The Rev. Ray Hickman sees the Family Safety Center as a place that offers justice, compassion and mercy to victims of domestic violence, he said at the dedication of a new and much larger facility downtown Wednesday night.

Hickman is the executive director of the Tulsa Metropolitan Ministry, one of several partner agencies that formerly collaborated to help victims in a 6,000-square-foot space near 31st Street and Harvard Avenue.

Now the ministry, law enforcement agencies, legal entities, Domestic Violence Intervention Services and many other partner agencies have nearly twice the space on the remodeled first floor of the Tulsa Police and Municipal Courts Building.

Executive Director Suzann Stewart said the added space means more services and partners helping 8,000 clients a year.

The center is one of about 80 established facilities of its kind, said Casey Gwinn of the National Family Justice Center Alliance.

The number is on track to double as additional centers open across the United States.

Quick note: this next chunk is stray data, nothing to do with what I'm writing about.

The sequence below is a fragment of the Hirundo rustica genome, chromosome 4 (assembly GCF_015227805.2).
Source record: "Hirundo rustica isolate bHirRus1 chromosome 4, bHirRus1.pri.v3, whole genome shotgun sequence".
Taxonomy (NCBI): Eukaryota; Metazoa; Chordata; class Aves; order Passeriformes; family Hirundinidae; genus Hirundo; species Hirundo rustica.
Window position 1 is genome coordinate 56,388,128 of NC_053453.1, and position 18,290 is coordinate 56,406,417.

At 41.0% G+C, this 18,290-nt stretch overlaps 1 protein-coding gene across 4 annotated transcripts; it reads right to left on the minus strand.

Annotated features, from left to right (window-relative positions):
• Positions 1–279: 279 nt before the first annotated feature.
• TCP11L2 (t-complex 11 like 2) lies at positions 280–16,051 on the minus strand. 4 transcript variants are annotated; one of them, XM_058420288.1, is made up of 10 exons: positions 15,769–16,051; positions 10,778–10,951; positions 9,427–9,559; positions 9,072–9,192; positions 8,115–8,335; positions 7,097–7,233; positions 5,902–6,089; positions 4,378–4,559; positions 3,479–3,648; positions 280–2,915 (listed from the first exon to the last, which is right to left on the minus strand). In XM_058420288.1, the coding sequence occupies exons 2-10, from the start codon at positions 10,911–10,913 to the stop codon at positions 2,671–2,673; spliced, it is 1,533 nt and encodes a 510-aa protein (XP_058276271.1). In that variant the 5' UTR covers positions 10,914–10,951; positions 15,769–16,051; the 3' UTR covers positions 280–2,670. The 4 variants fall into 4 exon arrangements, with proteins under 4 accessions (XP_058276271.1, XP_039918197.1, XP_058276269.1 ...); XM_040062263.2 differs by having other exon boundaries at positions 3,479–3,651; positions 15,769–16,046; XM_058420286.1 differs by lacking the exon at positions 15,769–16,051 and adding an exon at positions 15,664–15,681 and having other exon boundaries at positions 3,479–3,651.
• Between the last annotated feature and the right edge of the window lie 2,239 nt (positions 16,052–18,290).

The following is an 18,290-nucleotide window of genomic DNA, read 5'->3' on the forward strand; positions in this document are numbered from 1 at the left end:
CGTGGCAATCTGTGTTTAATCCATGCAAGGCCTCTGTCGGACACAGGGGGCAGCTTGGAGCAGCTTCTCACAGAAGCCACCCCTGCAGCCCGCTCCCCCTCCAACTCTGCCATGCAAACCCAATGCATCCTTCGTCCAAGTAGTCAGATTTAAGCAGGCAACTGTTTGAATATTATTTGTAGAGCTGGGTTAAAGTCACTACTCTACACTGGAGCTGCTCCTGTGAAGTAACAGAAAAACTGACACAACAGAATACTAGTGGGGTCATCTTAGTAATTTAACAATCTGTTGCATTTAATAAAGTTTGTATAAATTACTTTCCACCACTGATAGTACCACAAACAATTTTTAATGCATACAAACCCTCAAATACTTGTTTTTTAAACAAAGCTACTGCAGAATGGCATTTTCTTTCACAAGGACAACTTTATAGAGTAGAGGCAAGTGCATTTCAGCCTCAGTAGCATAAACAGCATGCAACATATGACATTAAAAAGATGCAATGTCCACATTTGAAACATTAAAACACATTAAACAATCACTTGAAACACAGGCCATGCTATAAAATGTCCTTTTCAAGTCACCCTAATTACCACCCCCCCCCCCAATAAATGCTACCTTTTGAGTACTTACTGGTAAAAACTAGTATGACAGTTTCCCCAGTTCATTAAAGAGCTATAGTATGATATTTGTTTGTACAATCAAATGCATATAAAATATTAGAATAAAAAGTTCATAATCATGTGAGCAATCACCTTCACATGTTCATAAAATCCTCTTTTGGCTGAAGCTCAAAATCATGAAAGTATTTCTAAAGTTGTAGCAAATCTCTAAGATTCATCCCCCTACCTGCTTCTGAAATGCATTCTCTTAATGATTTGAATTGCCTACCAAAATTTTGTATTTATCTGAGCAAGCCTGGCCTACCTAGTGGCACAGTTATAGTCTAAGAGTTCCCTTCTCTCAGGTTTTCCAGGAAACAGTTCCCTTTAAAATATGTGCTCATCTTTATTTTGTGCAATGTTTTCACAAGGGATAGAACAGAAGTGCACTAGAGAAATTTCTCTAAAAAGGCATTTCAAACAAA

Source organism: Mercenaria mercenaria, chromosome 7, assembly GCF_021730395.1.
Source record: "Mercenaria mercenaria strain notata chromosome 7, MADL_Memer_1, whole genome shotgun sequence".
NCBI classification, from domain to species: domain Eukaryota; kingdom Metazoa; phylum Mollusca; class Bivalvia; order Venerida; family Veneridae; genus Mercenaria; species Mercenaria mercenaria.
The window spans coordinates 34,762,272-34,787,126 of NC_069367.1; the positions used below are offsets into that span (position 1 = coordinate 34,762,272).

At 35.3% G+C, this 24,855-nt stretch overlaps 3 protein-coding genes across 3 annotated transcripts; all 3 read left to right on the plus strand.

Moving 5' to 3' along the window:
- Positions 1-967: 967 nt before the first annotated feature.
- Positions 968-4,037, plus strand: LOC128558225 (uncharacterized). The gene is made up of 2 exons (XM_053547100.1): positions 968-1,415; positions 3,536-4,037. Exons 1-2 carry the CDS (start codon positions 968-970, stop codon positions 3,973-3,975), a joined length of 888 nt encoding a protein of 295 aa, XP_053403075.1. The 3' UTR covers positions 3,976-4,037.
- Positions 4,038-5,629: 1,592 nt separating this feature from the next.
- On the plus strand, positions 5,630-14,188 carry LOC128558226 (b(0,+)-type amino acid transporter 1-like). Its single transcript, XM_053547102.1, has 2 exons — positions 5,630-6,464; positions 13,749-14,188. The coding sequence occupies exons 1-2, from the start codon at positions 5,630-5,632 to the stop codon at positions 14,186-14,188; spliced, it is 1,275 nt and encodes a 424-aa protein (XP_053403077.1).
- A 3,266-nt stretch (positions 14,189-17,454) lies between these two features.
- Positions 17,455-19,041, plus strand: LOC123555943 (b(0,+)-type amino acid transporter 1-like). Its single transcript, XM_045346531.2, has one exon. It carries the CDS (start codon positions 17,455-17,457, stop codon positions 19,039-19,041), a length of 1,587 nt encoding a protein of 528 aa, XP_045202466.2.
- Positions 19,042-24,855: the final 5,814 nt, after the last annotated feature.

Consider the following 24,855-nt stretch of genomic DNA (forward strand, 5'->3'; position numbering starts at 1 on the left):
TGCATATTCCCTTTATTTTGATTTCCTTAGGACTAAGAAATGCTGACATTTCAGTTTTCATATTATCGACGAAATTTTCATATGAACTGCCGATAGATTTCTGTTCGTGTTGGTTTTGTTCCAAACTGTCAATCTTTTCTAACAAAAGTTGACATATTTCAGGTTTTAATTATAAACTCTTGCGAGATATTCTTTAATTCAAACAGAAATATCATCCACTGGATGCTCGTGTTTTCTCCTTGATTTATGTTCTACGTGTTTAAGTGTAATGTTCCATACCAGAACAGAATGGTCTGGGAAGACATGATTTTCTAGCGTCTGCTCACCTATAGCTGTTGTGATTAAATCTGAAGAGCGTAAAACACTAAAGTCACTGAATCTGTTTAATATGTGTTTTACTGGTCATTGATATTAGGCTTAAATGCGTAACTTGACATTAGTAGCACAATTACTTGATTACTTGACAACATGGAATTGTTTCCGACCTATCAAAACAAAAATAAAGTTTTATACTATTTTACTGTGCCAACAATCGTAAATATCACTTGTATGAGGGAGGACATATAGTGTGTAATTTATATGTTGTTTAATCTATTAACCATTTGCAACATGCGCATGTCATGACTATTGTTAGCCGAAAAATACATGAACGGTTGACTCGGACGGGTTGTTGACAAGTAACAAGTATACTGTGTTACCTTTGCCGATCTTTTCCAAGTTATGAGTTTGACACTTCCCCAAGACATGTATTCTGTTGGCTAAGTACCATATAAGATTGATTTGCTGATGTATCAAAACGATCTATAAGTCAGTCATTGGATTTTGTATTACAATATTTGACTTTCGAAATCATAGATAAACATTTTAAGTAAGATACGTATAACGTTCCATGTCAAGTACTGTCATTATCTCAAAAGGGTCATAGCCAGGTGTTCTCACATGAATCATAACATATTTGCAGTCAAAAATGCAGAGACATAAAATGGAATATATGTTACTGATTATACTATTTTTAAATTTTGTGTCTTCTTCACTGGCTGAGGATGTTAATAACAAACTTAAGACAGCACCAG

“The power of hope is what transforms trauma into healing,” Gwinn told the crowd.

Stewart lauded Tulsa Police Maj. Walter Evans and the city of Tulsa as partners that are critical to the project’s success.

City Manager Jim Twombly and City Councilor G.T. Bynum returned her praise.

“This service is, unfortunately, needed in all parts of our town,” Bynum said.

The center, in the Tulsa Police and Municipal Courts Building on Sixth Street between Denver and Houston avenues, is open from 8 a.m. to 5:30 p.m. weekdays.

Victims can obtain emergency protective orders, find resources for children who have been exposed to domestic violence, get forensic medical assistance to document their injuries and seek legal support at the center.

For more information, call 918-742-7480 or go online to www.fsctulsa.org.